Black Silicon...


Fluorine gas etches the surface of silicon into a series of angular peaks that, when viewed with a powerful microscope, look much like the pyramid pattern in the sound-proofing foam shown above. Researchers at PPPL have now modeled how these peaks form in silicon, creating a material that is highly light absorbent. Credit: Pixabay/CC0 Public Domain

Topics: Energy, Environment, Materials Science, Nanomaterials, Solar Power

Researchers at the U.S. Department of Energy's Princeton Plasma Physics Laboratory (PPPL) have developed a new theoretical model explaining one way to make black silicon, an important material used in solar cells, light sensors, antibacterial surfaces, and many other applications.

Black silicon is made when the surface of regular silicon is etched to produce tiny nanoscale pits on the surface. These pits change the color of the silicon from gray to black and, critically, trap more light, an essential feature of efficient solar cells.

While there are many ways to make black silicon, including some that use the charged, fourth state of matter known as plasma, the new model focuses on a process that uses only fluorine gas. PPPL Postdoctoral Research Associate Yuri Barsukov said the choice to focus on fluorine was intentional: The team at PPPL wanted to fill a gap in publicly available research. While some papers have been published about the role of charged particles called ions in the production of black silicon, not much has been published about the role of neutral substances, such as fluorine gas.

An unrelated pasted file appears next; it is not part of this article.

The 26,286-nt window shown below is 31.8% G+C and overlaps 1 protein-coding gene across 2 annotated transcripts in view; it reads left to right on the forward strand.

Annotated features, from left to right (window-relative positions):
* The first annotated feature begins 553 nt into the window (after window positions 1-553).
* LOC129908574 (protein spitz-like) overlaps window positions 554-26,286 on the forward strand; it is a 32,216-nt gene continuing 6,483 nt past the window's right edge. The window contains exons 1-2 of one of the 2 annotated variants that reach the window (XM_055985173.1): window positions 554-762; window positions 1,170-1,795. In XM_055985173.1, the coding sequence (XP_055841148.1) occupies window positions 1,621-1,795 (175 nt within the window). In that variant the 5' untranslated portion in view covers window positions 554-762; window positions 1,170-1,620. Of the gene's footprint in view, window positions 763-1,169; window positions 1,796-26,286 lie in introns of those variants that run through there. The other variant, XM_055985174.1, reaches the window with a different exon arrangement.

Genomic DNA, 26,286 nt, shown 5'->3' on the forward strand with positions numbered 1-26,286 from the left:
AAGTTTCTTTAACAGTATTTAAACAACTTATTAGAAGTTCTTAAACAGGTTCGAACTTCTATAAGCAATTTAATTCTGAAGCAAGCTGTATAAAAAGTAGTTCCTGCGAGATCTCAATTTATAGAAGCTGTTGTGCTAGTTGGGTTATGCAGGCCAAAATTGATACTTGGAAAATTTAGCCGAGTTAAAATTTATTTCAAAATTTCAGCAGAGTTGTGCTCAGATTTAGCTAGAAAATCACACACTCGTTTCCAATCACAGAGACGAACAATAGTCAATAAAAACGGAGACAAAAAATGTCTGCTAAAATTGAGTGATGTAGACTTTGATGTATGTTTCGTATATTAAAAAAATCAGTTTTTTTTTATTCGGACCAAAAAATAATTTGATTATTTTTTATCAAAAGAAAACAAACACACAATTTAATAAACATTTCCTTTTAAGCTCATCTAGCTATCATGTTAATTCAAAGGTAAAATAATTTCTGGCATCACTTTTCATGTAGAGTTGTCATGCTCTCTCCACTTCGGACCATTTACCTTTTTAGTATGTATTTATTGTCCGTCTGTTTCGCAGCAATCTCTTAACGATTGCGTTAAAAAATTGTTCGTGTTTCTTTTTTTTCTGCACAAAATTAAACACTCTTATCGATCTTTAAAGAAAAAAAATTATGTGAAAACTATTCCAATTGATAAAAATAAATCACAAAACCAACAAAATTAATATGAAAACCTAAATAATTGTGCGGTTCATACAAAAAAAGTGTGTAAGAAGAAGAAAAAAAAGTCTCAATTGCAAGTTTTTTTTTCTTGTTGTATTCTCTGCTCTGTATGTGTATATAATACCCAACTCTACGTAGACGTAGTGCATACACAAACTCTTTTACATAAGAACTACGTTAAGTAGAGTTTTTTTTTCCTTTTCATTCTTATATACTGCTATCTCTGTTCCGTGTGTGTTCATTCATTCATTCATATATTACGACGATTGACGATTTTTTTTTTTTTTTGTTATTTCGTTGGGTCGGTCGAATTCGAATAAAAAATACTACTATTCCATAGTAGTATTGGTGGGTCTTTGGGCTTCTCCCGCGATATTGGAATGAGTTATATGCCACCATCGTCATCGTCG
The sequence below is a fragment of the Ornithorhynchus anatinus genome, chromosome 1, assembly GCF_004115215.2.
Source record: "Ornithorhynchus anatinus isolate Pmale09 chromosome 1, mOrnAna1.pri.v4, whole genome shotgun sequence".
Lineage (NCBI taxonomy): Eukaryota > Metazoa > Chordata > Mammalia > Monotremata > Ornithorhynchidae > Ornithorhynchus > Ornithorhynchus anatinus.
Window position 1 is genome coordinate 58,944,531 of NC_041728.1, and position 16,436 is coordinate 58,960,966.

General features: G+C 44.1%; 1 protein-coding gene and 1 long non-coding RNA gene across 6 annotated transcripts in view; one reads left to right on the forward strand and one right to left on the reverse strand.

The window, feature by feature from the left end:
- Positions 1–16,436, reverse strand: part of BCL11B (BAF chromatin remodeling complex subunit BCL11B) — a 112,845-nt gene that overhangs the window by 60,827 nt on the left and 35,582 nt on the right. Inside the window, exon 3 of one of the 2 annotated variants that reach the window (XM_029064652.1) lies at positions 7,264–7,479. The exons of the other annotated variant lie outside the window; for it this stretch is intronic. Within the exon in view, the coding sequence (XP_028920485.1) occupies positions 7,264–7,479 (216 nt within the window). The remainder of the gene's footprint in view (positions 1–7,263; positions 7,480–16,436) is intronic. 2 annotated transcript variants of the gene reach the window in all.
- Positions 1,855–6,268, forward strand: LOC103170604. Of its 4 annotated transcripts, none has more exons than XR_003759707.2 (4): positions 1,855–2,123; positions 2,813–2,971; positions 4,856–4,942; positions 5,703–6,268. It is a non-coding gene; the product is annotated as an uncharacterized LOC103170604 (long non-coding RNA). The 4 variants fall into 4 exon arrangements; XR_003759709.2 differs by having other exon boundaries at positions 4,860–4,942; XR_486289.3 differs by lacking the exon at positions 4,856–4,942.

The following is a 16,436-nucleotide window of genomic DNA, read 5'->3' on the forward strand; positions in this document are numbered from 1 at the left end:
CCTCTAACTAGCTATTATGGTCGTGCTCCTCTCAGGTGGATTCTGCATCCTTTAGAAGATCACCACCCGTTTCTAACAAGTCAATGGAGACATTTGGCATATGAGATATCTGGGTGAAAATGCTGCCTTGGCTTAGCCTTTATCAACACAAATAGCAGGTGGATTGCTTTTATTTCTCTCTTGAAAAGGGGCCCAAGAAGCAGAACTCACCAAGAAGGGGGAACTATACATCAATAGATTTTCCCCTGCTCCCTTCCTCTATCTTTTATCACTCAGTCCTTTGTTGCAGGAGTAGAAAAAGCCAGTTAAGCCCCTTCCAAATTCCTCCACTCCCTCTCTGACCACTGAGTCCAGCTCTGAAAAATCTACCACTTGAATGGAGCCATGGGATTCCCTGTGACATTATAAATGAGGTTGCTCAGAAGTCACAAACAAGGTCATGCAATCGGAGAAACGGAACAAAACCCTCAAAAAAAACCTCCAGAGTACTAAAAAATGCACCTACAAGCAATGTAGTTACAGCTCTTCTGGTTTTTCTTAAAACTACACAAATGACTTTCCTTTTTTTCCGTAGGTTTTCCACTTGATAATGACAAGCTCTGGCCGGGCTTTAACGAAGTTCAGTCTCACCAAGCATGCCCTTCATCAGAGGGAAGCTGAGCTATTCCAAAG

"We now know—with great specificity—the mechanisms that cause these pits to form when fluorine gas is used," said Barsukov, one of the authors of a new paper about the work, appearing in the Journal of Vacuum Science & Technology A.

"This kind of information, published publicly and openly available, benefits us all, whether we pursue further knowledge into the basic knowledge that underlines such processes or we seek to improve manufacturing processes," Barsukov added.

How black silicon, a prized material used in solar cells, gets its dark, rough edge, Rachel Kremen, Princeton Plasma Physics Laboratory

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